Determined Advocate For Law Students Pledges To Lead, Mentor Her Peers

Aly Kim becomes president of LSA in her final year of law school

Brea Elford - 21 September 2018

Twelve hours. That's how long Aly Kim - then a 13-year-old student in the professional ballet program at Canada's National Ballet School - practised each day leading up to the opening night of Swan Lake.

A year before, she had completed another rigorous role, playing Clara, the female lead in The Nutcracker, as a dancer for the Alberta Ballet.

Now, as a third-year law student at UAlberta Law, Kim has even more on her plate. But she is mentally prepared for what comes.

"I just keep reminding myself that everything I've done up until this point has brought me here, and I just have to trust myself and go for it," she said.

During her time at UAlberta Law, Kim has been involved with the Faculty in many different capacities; its Faculty council, articling committees, and several student groups including OUTlaw.

This year, Kim is the Law Student Association's president, a role she says is the natural next step, because of how invested she is in UAlberta Law.

"The LSA is well-established and I think all of my predecessors have been amazing in showing really good leadership and mentorship," she said. "I think that the Faculty thrives on the idea of collegiality and open-door policies - I'm really hoping to continue that."

It was during her dance career that Kim first showed interest in law. As a professional dancer - eventually dancing with the New York City Ballet - Kim found herself often negotiating contracts as she navigated the world of dance companies, auditions and performances.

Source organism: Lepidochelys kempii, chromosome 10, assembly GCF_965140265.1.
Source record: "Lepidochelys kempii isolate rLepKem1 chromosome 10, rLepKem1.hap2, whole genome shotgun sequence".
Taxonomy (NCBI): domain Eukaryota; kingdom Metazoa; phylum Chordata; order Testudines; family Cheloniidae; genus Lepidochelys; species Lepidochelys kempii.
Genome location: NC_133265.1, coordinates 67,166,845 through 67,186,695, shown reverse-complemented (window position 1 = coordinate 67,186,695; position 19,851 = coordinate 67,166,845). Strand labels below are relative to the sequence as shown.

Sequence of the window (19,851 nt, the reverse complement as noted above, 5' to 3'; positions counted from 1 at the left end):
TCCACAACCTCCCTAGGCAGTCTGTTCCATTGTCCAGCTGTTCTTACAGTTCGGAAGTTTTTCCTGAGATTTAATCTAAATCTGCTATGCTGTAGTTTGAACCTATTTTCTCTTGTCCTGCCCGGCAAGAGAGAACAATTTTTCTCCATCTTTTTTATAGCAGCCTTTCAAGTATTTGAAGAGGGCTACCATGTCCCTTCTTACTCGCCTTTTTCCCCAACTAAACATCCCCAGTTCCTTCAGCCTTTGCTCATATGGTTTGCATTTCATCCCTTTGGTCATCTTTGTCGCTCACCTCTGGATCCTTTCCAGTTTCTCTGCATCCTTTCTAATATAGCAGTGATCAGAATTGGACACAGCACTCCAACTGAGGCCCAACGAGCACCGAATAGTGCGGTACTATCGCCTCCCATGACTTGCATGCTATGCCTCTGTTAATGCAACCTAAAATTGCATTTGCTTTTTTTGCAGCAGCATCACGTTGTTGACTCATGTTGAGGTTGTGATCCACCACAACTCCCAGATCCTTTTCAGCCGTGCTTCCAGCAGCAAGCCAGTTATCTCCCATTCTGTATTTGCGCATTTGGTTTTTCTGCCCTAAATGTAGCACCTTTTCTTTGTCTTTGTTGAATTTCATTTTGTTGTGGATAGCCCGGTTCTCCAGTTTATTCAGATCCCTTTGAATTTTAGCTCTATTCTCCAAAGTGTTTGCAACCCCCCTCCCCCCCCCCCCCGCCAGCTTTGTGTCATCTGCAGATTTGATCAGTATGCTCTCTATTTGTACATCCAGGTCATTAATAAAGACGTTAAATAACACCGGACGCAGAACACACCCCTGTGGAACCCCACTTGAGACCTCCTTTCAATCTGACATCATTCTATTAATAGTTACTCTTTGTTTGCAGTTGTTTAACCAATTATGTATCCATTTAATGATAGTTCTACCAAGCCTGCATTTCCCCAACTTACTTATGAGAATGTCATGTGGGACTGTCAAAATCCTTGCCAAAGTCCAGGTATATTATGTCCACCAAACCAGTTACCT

After an injury prematurely ended her dance career, she decided to pursue law school.

Kim spent last summer working in Toronto at Osler, Hoskin & Harcourt LLP, and will article there after 3L. The mentorship at the firm has been invaluable as she approaches convocation and a legal career.

"It's been great to surround myself with these really established lawyers because I'm able to see what my life could look like in five or 10 years from now, and it's been incredibly motivating coming into 3L," she said.

While entering her last year at UAlberta Law feels bittersweet, she knows that all of her training stands her in good stead.

"There are a lot of parallels to dance in law school," she said. "Dance has taught me perseverance and determination, and I think that translates really well into the legal realm, whether it be mooting, interviews or simple tasks at work."

Kim's goal is to work at a full-service firm as a corporate lawyer because the adrenaline rush of business law appeals to her. But she's happy to keep her options open.

"One of the great things about U of A is they have such a wide range of base-level understanding of so many different things, so I know if I do change my mind in the future, I'll be well-positioned to succeed," she said.